BlackHat Europe Review, 0day Patch bogus

Today, I will actually get to covering BlackHat Europe 2008, which came to a close on Friday of last week.  The four day convention consisted of the usual training and briefings from some of the top technical experts in the security field. 

With the increasing frequency of security/hacker conferences, such as BlackHat and Defcon (and every other event that ends in "hat" or "con), there is a greater overlap of "new" research and discoveries.  The repetition of presentations at sequential events, is commonly observed in most scientific fields.

Therefore, many of the talks included repeat performances from this year's BlackHat DC.  Still, most were noteworthy, and deserve mentioning. Billy Rios and Nitesh Dhanjani reproduced their Bad Sushi talk, and I think anything that addresses "beating phishers at their own game" should always be included.  Felix Linder presented his talk on Cisco IOS Forensics again, and if you're not familiar with the work of Recurity Labs, then do so now.  Their Cisco Information Retrieval (CIR) framework for network forensic analysis, is available as a free online service for anyone wishing to dump their crash dumps.  David Hutton repeated his talk on GSM security, which he will need to repeat several more times before I fully understand the cracking of the A5 algorithm.  Is it just a matter of time before my Zfone is compromised?

Additional reruns from BlackHat DC consisted of, Security Failures in Secure Devices, URI Use and Abuse, Side Channel Analysis on Embedded Systems, and the talk on DTrace.  Actually, DTrace is a very cool tool for looking at everything under the kernel hood, as well as RCE.  I'm currently writing an article on DTrace for the InfoSec guys at TechTarget, and it appears that a crippled version comes with OSX, much to the dismay of the USENIX community.  Can someone make a cross-platform version, for those who are not Solaris geeks?

There were some new presentations of notable interest.  Security researchers from Microsoft spoke about LDAP injection attacks, emphasizing, once again, the need for proper input validation with dynamic web apps.  Nick Breese, from Security-Assessment, presented his cryptographically pimped PS3, dubbed "CrackStation".  He uses the vector processing architecture from the PS3, to improve calculation time for password cracking.  While scalar (I'm assuming he meant superscalar?) processing, limits instructions to operate on singular data, vector processing, allows for instruction execution on multiple data sets.  He leveraged this concept, towards number crunching MD5 calculations, demonstrating a three-fold increase in calculation speed.  I'm not sure if he breaks it down to relative MIPS or MOPS ratios, or if he mathematically analyzed time comparisons, per core, or by concurrent threads.  I guess I should read his paper.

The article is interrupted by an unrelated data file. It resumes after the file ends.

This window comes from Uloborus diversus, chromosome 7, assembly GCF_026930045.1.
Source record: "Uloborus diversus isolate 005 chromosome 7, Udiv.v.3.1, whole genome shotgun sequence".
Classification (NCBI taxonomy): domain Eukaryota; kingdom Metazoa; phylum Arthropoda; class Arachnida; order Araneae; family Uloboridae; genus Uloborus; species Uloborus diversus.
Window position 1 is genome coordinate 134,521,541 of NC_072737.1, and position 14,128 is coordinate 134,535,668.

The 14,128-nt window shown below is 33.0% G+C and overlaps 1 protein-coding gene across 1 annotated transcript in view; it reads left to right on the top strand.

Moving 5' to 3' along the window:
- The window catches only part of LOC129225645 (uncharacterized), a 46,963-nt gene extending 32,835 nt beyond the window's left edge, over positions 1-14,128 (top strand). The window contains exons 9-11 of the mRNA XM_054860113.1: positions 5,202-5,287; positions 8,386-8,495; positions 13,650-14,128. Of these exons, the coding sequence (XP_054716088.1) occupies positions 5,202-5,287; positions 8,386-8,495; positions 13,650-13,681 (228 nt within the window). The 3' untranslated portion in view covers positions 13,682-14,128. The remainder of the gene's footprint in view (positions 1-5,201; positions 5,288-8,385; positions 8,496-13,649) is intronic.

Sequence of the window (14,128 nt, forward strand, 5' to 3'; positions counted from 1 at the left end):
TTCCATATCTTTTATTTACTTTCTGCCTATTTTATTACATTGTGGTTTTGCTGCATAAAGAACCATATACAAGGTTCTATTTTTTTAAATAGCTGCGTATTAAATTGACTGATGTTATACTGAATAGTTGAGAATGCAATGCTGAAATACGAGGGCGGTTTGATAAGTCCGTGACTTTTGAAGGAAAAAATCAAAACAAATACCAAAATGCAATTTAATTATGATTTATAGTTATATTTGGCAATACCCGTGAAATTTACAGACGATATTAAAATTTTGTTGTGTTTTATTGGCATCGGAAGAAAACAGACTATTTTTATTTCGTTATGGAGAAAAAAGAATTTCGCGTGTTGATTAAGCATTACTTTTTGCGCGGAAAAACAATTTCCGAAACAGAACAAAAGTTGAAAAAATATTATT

The Iron Chef challenge has been blogged about enough, so I'll skip that one.  The topic of fuzzing was discussed in both, Attacking Anti-Virus, by Feng Xue and the Exposing Vulnerabilities in Media Software, by David Thiel.  The former demonstrated the crashing of AV software from filetype fuzzing, whereas the latter, used the fuzzing of codecs and media file formats as exploits (check out iSEC Partners' Fuzzbox and RTPInject)

There were too many interesting presentations to discuss in one sitting, but I will say that I appreciate that Eric Filiol has introduced me to the concept of PDF coding attacks, and am eager to dig into the specs of Mathew Lewis' Biologger.  Although, as an expert on biometric technology (ex-hacker + mechanical engineer + physician = me), I'm sure to have some criticism for the guys at IRM.

Lastly, I will say something controversial, about the most publicized talk from this year's BlackHat Europe, 0-Day Patch Exposing Vendors (In)security Performance, by Stefan Frei, Bernhard Tellenbach, and Bernhard Plattner.  Despite, what appears to be a much welcomed, new security metric, the 0day Patch, and its reflective criticism of Apple Computers, I say it is flawed.  There could be some substance to their concept, although a careful analysis of their paper, reveals inadequate data for their claims.  Aside from my suggestions, of using a spellchecker and some statistical software before publishing scientific findings, I recommend a thorough evaluation of their publication, before its community acceptance.   I'm not afraid of the Zurich ETH (but I am of spiders).

I know that I may be alone on this one, but I'm always happy to publicly refute anything that seeps misinformation.

Disagree with me?   Bring it on to: greyhat@computer.org

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